Summary: A new study reports readiness to help in an emergency situation depends heavily on your personality.
Source: Max Planck Institute.
In emergency situations do people think solely of themselves? In a study published in Nature Scientific Reports, researchers at the Max Planck Institute for Human Development have shown that readiness to help depends heavily on personality. The results show that most people would help others in emergency situations, some of them even more so than in harmless everyday situations.
It is said that people show their true colors in times of adversity. In a recently published study, scientists at the Max Planck Institute for Human Development have found that extreme conditions bring out the good in people as well as the bad. In their experiments, prosocial and altruistic people in particular often helped others even more in an emergency situation than in a relaxed and non-threatening situation, whereas selfish participants became less cooperative. “Emergency situations seem to amplify people’s natural tendency to cooperate,” says Mehdi Moussaïd, researcher in the Center for Adaptive Rationality at the Max Planck Institute for Human Development.
The researchers invited 104 participants act out scenarios in a computer game that they developed specifically for the experiment. In this “help-or-escape dilemma game,” participants under time and monetary pressure had to decide whether they were willing to risk taking time to help others before reaching their goal or saving themselves in two different situations—one everyday and one emergency situation. After the game, the researchers measured participants’ social value orientation—that is, their concern for others—and categorized them as having a prosocial or individualistic profile.
The first scenario was an everyday situation in a train station. The players’ goal was to catch a train. The time available for the game was 60 seconds. Participants who succeeded in catching the train won a bonus of 1 euro; there was no penalty in case of failure. On their way to the platform, the participants met eight other travelers who each needed help finding their own train. Participants chose between a button to help or a button to end the game (“escape”), which in reality would have corresponded to heading directly to the train platform. Whether they would succeed in catching their train in time, however, was determined at random by the computer, depending on the point at which participants left the game. Ending the game early increased the chances of success. The more people they helped and the more time elapsed, the lower the participants’ chances of winning the game.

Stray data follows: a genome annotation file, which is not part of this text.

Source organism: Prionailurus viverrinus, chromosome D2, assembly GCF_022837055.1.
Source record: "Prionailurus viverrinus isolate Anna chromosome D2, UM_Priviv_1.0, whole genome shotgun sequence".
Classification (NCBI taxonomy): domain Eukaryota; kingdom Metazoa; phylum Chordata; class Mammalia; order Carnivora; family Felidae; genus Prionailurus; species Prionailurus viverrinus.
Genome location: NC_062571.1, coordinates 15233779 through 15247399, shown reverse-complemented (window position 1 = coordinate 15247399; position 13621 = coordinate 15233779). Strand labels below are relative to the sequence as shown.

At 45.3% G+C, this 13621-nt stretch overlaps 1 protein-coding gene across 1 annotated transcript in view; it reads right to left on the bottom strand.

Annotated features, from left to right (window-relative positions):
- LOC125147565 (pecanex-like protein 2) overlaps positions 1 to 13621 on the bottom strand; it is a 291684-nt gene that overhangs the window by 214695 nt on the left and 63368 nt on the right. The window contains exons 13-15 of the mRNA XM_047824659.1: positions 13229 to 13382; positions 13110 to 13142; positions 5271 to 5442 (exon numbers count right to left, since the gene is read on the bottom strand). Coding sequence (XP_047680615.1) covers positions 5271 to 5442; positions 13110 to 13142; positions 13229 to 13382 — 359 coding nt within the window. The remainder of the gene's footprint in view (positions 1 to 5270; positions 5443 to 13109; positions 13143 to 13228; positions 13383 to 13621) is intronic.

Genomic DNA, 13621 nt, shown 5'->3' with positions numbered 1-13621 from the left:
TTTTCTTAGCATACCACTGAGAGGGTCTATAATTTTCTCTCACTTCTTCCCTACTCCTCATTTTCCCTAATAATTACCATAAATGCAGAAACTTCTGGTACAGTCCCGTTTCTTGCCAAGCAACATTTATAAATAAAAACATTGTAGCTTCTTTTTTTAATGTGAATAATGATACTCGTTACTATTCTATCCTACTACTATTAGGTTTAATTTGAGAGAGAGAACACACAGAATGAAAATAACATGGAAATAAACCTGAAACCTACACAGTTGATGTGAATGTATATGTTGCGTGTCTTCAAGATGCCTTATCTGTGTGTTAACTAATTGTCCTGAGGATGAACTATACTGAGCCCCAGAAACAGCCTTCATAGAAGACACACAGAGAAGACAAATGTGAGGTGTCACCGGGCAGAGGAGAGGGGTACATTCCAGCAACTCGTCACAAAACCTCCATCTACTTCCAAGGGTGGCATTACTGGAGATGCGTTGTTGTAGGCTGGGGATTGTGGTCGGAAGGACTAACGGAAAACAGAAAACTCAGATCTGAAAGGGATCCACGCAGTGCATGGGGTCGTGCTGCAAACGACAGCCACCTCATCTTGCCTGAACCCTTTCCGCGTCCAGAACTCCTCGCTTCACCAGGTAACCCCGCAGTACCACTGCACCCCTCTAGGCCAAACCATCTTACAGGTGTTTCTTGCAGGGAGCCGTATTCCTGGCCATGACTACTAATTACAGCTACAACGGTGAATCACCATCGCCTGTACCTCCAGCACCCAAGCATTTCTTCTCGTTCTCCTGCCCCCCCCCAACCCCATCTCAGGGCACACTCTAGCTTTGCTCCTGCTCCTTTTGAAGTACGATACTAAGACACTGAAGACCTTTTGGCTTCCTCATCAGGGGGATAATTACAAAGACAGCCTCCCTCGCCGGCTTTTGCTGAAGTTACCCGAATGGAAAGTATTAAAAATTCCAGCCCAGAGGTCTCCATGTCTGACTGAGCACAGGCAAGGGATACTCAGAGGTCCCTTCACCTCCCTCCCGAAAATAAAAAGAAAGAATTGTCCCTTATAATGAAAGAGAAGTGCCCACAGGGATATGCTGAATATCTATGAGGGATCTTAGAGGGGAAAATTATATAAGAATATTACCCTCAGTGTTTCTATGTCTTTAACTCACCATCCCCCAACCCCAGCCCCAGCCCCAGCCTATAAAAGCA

The second scenario was an emergency situation in a train station. After an explosion, participants had to leave the building as quickly as possible. This time, they only had 15 seconds to escape, and they risked losing 4 euros if they didn’t make it out of the building in time. There was no bonus in case of success. To emphasize the alarming nature of the situation, the researchers added a red blinking frame to the computer screen. Here again, participants encountered eight other travelers who were each in need of help, and the procedure was otherwise the same as in the first scenario.